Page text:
To recognize National Crochet Month, I’m giving away two copies of my best-selling crochet border book, Every Which Way Crochet Borders! It’s filled with step-by-step written instructions and crochet charts, and features 139 borders. Plus, just like my previous border book Around the Corner Crochet Borders, all of the borders in this book turn a 90-degree angle, so there’s no fussing when you’re trying to complete an edging.
This post contains affiliate links.
How to Enter
To enter for a chance to win, just comment on any March 2020 blog post! More details:
Comment on any March 2020 blog post
One comment per blog post, but you can comment on every post throughout the month
Each new on-topic comment counts as one entry
Only US residents eligible
Comments accepted as entries from now through March 31, 2020 at 11:59 p.m. Eastern
Two winners will be chosen at random on April 1, 2020
Winners will be contacted via the email they used to leave a comment
If winner does not respond within seven (7) days of being contacted, a new winner will be chosen
This is the story of my first knitting project. It’s a story that spans 50 years. It’s about yarn and memories and connections that come full circle. And it includes a free beginner pattern. This striped garter-stitch scarf is a good beginner project for novices who have the patience to knit a whole scarf. Don’t want to knit so much? Make it a coaster or cowl instead.
This post contains affiliate links.
In the Beginning
When I was about six, one of my favorite books was A Gift from the Lonely Doll, by Dare Wright. In the story, The Lonely Doll —whose name is Edith—knits a scarf for her dad, Mr. Bear. She knits diligently at every possible opportunity and (spoiler alert) the scarf ends up too long. It’s worth reading the book for all the adorable details.
Like my doll heroine, I wanted to knit a striped scarf for my father’s Christmas present. The scarf must be red and black, the team colors of his beloved University of Georgia Bulldogs.
My First Knitting Project
My maternal grandmother lived with us and was happy to teach me to knit. We started with a skein of black Germantown worsted wool, some leftover bits of red Germantown, and a pair of straight needles. She showed me how to cast on—the German twisted cast on, no less!—and how to do the knit stitch.
I knit and knit. The stitch count changed from row to row, but that didn’t matter to me.
I knit and knit and knit. I learned to change colors, although not always on the correct side.
I knit and knit and knit. The scarf grew slowly. Yarnover holes and incomplete stitches magically disappeared overnight. It’s the only time in my life that the Knitting Fairy has corrected my knitting.
I knit and knit and knit and knit and knit. Now it was starting to look like a scarf. I tried it on frequently to see if it was long enough.
I knit and knit and knit and knit and knit and knit . Nana kept urging me to knit a few more rows, but I was on deadline and anxious to finish on time. (Sound familiar?)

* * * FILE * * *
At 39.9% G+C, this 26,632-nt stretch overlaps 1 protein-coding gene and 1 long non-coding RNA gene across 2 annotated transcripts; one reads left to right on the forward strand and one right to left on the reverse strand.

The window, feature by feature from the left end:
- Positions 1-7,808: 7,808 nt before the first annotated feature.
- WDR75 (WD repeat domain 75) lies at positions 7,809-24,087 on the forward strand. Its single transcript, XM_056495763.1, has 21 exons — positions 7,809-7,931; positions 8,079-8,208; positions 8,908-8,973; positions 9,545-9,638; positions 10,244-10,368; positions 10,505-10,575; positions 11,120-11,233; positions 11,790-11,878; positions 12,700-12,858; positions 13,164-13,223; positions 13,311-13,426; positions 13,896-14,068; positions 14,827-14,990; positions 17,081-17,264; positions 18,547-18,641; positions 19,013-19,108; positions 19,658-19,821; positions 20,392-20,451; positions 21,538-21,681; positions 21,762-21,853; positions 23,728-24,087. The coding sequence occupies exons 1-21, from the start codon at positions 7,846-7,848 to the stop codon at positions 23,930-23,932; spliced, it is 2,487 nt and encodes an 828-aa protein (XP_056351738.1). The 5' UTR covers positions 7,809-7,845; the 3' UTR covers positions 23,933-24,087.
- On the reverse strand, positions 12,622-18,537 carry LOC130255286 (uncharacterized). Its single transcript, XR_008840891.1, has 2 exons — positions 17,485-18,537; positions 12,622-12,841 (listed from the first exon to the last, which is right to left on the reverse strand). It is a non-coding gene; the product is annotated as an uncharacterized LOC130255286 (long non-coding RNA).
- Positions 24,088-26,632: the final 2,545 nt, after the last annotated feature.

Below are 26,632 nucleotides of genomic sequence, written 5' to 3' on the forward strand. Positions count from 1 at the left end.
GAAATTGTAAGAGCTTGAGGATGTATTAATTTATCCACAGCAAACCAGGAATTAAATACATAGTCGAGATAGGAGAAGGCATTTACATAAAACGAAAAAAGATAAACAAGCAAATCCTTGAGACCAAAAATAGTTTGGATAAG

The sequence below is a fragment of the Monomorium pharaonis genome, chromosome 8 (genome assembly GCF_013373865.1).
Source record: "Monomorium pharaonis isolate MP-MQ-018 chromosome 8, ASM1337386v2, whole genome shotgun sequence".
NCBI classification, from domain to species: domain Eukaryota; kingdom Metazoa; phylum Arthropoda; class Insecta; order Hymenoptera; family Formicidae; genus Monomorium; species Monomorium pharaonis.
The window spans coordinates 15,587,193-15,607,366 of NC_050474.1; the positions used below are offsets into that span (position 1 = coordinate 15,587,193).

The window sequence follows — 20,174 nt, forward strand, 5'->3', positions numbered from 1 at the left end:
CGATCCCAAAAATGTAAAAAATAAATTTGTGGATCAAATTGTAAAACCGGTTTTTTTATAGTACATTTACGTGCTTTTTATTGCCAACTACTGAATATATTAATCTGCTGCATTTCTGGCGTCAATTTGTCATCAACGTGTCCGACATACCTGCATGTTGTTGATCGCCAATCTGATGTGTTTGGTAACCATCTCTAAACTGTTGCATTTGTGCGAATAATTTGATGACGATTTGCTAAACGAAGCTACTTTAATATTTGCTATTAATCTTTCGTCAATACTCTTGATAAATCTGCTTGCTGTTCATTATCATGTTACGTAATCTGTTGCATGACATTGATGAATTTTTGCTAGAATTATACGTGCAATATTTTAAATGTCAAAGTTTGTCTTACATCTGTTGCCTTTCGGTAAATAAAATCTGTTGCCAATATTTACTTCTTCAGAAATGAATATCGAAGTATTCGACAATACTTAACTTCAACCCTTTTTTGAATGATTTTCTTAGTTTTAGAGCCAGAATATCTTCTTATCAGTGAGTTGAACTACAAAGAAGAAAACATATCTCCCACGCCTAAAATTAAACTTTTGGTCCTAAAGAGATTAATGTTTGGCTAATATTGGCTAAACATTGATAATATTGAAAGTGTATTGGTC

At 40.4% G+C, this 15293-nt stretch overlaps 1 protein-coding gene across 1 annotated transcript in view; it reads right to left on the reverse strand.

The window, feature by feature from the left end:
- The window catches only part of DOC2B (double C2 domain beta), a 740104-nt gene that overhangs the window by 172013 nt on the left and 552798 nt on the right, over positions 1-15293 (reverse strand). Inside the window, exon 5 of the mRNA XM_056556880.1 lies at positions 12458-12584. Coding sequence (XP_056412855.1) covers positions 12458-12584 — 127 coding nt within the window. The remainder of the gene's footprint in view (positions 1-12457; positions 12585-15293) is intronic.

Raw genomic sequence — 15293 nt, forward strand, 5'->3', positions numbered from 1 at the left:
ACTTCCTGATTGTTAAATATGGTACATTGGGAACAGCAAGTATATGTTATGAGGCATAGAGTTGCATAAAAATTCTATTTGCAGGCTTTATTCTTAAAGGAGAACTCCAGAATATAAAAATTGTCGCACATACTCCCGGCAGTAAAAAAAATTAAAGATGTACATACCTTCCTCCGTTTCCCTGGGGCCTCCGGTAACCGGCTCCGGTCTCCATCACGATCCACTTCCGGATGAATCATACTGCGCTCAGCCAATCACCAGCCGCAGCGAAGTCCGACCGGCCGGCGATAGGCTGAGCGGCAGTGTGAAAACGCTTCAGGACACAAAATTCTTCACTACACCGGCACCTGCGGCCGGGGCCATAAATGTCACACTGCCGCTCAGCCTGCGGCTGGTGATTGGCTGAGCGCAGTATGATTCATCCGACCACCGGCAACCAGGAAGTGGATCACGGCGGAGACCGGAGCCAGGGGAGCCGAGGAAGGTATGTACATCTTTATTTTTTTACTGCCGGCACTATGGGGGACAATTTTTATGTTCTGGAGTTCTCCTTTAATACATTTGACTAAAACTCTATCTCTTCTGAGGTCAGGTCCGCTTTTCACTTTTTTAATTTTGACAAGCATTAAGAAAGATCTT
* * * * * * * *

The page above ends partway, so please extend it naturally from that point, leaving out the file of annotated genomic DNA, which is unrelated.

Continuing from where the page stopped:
Just in time for Christmas, the scarf was long enough. Because the edges were so wobbly, Nana single crocheted around the whole thing to tidy it up. We wrapped it up in anticipation of the big reveal the next day.
On Christmas morning, Daddy opened the package. He made all the appropriate noises about how beautiful the scarf was, and how hard I must have worked to make such a special gift. Apparently it was the best gift ever!
I never saw him wear it, and I eventually forgot about it.
About 25 Years Later
Visiting my parents’ house, I caught a glance of red and black rolled up in the back of a drawer. It was my first scarf! Daddy had saved it all those years!
But that photo doesn’t really do it justice. Let me help you understand the scale of this scarf.
It is 4″ wide x 22.5″ long. Despite all my efforts, and even trying it on my skinny six-year-old neck, it was way too small to be worn by an adult male! Furthermore, we lived in Georgia where scarves aren’t even needed. The scarf came home with me, to remind me how much my technique had improved.
About 25 Years Later
As I wandered the aisles of a trade show, my eye caught a familiar sight: Germantown yarn from Kelbourne Woolens. I’m pretty sure I squeed out loud. I may have jumped up and down a little bit.
About Germantown Yarn
For that first scarf, and for many projects after that, Brunswick Germantown Worsted was my go-to yarn.
Knitters who have been around for a long while will remember this ubiquitous yarn. There weren’t nearly as many yarns available as there are now, but Germantown was a classic worsted weight standby that came in many colors.
When Kelbourne Woolens owner Courtney Kelly heard the story of my first scarf and what Germantown meant to me, she immediately suggested that I make another scarf, and provided the yarn for me to knit it.
My First Scarf Knitting Pattern
So here, fifty years after the original scarf, is the pattern for My First Scarf. This version is meant to be easy enough for new knitters to knit, and long enough and warm enough to actually be worn by an adult.
Presented in Georgia Bulldog red and black, of course. Note that black is not the best choice for beginners; feel free to use different, lighter colors for easier visibility.